Joel R. Schwartzman

How many times is enough? The ballad of Aryeh Deri

Admittedly, I don’t know Aryeh Deri from Adam.  I just know that he has been convicted several times for corruption and has spent time in jail.  He must have more political lives than a cat because every time I’ve turned around, he’s been back in the Knesset.  Were the Israeli electoral system like that in the U.S., I would have thought that this was one popular jail-bird.  But, alas, Israel votes for party, and I guess Deri must have some sway in the Shas party because he keeps re-appearing.

In light of the latest revelation, it now appears as though Deri will step down from his Knesset seat and avoid jail in a agreement that keeps him free.  But, one is seriously tempted to ask, is this the last we shall be seeing of this corrupt politician or is Israel to witness his return, once again, so that he can challenge the law and avoid the scruples which seem to have evaded him all along? It sounds as though this latest deal does, indeed, leave him the door to reemerge.

I am not tempted to point fingers at corruption in Israel.  Heavens knows, given our powerful lobbies and their hench-persons, and the ability to pour dark money into our elections, we have enough of those kinds of shenanigans, graft, nepotism and other nefarious political games here in the United States that I need not step too far outside my own glass house to throw stones at Deri.  But the man has landed on his political feet so many times, it seems almost frivolous to know that once again he has gotten his hand caught in the cookie jar.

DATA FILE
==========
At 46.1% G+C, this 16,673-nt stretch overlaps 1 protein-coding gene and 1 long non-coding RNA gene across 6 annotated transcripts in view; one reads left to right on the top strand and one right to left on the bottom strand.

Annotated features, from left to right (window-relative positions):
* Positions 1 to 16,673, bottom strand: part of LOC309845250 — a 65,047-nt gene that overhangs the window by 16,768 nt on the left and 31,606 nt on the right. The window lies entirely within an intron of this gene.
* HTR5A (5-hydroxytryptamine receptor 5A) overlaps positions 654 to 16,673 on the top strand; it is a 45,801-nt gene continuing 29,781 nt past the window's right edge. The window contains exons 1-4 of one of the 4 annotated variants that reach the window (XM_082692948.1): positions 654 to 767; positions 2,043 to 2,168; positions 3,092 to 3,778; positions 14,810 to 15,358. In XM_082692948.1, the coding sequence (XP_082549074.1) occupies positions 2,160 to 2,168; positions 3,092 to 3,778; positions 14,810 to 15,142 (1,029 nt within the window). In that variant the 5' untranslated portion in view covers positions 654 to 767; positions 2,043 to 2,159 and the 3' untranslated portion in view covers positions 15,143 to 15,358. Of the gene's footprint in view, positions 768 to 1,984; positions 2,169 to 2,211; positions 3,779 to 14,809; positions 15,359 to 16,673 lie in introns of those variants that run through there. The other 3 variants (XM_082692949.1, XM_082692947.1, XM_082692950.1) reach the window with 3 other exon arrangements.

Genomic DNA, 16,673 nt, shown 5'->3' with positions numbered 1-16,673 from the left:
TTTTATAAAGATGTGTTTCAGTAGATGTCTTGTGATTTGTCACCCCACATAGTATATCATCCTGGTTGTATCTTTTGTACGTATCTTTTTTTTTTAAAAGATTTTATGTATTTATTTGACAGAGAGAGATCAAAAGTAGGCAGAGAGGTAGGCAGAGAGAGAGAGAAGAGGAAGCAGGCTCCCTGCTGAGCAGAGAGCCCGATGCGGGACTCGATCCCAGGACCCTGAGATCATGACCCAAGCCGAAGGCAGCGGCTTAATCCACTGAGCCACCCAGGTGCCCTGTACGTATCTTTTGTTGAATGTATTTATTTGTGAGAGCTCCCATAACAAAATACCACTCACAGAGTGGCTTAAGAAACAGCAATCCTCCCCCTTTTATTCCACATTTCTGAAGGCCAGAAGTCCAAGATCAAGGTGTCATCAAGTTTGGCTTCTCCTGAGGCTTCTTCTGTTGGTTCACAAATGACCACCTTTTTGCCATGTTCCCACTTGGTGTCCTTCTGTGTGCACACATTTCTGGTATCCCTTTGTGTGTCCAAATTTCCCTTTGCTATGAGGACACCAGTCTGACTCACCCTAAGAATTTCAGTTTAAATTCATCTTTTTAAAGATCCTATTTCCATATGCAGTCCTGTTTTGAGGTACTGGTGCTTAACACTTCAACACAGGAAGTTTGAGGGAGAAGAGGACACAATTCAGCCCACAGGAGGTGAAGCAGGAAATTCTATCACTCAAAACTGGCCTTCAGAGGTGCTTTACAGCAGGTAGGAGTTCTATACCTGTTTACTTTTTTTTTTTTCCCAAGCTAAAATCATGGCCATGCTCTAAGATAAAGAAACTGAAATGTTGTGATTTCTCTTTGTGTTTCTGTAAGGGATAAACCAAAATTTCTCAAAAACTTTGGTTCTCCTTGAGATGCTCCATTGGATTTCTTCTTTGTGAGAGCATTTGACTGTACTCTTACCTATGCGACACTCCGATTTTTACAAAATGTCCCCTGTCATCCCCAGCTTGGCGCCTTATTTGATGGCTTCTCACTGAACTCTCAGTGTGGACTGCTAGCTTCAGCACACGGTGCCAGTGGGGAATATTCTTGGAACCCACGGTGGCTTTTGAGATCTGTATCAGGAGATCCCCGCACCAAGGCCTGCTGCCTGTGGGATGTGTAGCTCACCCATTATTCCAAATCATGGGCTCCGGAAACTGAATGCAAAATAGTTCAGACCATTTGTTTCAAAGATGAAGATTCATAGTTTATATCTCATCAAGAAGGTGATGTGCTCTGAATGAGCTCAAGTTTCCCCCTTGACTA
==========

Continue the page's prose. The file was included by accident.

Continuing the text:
One would think that Deri is enough of an embarrassment to the Shas party that they would censure him and forbid him once and for all from getting near anything political in Israel; but we’re all aware of other criminals who won the hearts of the people—like Al Capone, Bonny and Clyde, and Jesse James.  So, don’t be surprised in a few years from now, as Deri re-surfaces and again emerges as a Shas elected MK.  Then the question will be just how long it will take authorities to catch him this time?

About the Author
After twenty-three years of military service, Rabbi Schwartzman retired at the rank of Colonel in September 1998. From July 1999 to July 2000, Rabbi Schwartzman was Associate Rabbi of Temple Sinai in Denver, Colorado. For a decade thereafter he served as the Rabbi of both Congregation B’nai Chaim in Morrison, Colorado, and the Synagogue of the Summit in Summit County, Colorado.
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